It was recently found that alcohols can confer hemolytic properties on certain species of yeast. Here, it is reported that alcohol can promote hemolysis by various species of staphylococci, including strains of Staphylococcus aureus, Staphylococcus epidermidis and Staphylococcus hominis. In order to study this novel phenomenon in S. aureus and S. epidermidis, strains that exhibit this phenomenon (e.g. S. aureus 8325-4, COL, SH1000, S. epidermidis), as compared with strains that exhibited little alcohol-enhanced hemolysis (e.g. S. aureus 8325-4 ΔTRAP, RN6911) were examined. Both ethanol and n-butanol caused upregulation of the virulence regulator-RNAIII, with a concomitant increase in the production of α, β and γ-hemolysins in strain 8325-4. In S. aureus COL and SH1000, there was an increase in RNAIII but no change in transcription levels of α, β and γ hemolysins. Staphylococcus epidermidis stain sofi exhibited increased RNAIII and β hemolysin production. Staphylococcus aureus mutant strains (8325-4 ΔTRAP and RN6911) showed no change in the transcription level of the RNAIII regulator and the above hemolysins. Increased hemolysis in S. aureus COL, SH1000 and mutant strains may be caused by other hemolysins (not regulated by RNAIII) or through other mechanisms such as hyperoxidation or cytotoxic lipids.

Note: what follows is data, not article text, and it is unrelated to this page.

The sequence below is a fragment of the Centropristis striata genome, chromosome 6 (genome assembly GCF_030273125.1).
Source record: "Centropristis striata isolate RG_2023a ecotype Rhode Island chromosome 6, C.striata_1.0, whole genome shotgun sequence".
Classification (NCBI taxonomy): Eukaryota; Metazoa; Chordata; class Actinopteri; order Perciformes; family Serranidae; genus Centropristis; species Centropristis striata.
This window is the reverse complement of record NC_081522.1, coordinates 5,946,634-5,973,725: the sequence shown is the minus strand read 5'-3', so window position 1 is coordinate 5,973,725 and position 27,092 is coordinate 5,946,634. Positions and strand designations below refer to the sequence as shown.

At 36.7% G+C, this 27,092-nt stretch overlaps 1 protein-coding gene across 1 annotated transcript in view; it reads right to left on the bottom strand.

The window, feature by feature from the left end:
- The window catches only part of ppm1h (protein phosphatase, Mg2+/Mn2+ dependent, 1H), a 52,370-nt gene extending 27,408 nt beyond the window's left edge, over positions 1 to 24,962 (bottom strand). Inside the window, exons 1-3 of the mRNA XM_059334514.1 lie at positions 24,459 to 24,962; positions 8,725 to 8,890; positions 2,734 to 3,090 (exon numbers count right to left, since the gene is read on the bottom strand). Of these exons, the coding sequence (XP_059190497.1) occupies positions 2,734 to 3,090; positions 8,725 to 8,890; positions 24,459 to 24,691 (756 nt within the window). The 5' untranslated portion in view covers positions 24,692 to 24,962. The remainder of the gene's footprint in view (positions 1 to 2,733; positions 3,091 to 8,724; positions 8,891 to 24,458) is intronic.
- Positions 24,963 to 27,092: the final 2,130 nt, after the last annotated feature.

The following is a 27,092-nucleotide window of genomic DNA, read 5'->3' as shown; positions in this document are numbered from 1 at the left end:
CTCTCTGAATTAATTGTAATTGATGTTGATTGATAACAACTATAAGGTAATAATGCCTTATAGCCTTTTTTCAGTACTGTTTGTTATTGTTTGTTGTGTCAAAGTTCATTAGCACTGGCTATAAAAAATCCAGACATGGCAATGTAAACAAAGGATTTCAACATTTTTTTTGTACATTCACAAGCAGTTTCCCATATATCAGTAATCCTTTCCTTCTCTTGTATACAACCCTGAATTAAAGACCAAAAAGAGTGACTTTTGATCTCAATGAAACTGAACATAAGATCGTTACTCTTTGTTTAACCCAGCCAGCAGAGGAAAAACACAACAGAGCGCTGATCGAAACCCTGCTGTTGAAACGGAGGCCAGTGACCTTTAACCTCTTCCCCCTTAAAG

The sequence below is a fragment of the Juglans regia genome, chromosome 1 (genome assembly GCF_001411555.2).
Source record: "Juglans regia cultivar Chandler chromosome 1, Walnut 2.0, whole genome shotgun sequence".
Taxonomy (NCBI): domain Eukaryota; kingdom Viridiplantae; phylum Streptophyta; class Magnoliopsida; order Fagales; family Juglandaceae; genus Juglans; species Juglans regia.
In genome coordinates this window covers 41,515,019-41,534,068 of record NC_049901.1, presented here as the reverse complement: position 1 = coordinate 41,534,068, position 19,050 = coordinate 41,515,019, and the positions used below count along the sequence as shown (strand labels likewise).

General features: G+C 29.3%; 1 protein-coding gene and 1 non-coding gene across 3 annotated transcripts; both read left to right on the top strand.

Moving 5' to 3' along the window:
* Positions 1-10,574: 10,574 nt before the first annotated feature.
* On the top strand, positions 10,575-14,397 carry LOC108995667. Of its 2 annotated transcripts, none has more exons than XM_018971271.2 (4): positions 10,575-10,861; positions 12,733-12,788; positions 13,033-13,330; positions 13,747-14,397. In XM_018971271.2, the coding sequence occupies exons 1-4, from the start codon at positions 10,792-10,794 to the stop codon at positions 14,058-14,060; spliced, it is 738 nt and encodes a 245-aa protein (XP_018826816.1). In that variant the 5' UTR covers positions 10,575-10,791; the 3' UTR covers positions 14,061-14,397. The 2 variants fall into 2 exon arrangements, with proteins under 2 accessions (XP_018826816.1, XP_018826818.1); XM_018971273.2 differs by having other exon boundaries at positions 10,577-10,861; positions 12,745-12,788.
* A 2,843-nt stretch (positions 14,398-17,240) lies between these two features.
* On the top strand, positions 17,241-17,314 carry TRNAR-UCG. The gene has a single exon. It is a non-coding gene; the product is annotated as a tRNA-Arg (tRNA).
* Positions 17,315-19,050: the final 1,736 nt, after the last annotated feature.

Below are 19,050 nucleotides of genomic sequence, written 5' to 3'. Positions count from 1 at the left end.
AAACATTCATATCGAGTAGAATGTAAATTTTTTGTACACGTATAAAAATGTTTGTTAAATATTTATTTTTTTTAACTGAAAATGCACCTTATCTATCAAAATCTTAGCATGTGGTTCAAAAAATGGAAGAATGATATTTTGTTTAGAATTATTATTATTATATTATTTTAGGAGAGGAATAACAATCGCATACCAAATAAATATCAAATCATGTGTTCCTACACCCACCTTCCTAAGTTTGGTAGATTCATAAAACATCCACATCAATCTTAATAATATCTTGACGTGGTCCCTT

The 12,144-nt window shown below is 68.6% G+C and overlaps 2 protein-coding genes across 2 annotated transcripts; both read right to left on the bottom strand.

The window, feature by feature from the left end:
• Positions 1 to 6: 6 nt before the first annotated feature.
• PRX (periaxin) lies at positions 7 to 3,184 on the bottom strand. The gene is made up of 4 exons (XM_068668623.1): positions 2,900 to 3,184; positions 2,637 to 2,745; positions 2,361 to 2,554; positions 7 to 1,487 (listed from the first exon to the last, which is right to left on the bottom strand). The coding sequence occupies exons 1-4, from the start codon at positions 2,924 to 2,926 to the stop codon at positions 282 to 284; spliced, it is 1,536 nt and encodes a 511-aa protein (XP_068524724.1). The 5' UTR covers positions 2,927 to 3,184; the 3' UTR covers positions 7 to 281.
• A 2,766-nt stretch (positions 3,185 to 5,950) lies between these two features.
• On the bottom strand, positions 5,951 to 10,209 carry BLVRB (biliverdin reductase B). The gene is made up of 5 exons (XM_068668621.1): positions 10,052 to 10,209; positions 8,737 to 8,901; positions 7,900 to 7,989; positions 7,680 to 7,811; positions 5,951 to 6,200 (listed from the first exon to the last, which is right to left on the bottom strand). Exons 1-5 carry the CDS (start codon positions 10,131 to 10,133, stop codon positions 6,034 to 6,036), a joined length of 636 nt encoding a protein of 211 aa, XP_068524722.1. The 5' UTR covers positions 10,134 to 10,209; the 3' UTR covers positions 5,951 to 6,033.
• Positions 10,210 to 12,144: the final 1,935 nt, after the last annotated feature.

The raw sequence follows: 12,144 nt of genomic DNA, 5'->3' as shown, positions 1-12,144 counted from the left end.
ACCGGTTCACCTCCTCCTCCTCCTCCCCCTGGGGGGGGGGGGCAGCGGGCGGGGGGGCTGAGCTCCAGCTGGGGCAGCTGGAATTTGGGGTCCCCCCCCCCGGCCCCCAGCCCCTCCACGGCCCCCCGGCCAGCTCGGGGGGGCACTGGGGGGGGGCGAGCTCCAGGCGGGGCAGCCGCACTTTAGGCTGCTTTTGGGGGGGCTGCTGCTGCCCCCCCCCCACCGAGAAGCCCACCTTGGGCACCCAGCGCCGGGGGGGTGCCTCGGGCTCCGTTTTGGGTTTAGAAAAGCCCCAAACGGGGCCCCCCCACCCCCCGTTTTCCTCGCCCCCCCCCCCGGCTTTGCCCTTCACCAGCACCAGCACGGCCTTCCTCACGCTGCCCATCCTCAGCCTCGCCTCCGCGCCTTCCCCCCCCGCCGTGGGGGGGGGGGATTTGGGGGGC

- Bacterial pathogenesis
- MACH (microbial alcohol-conferred hemolysis)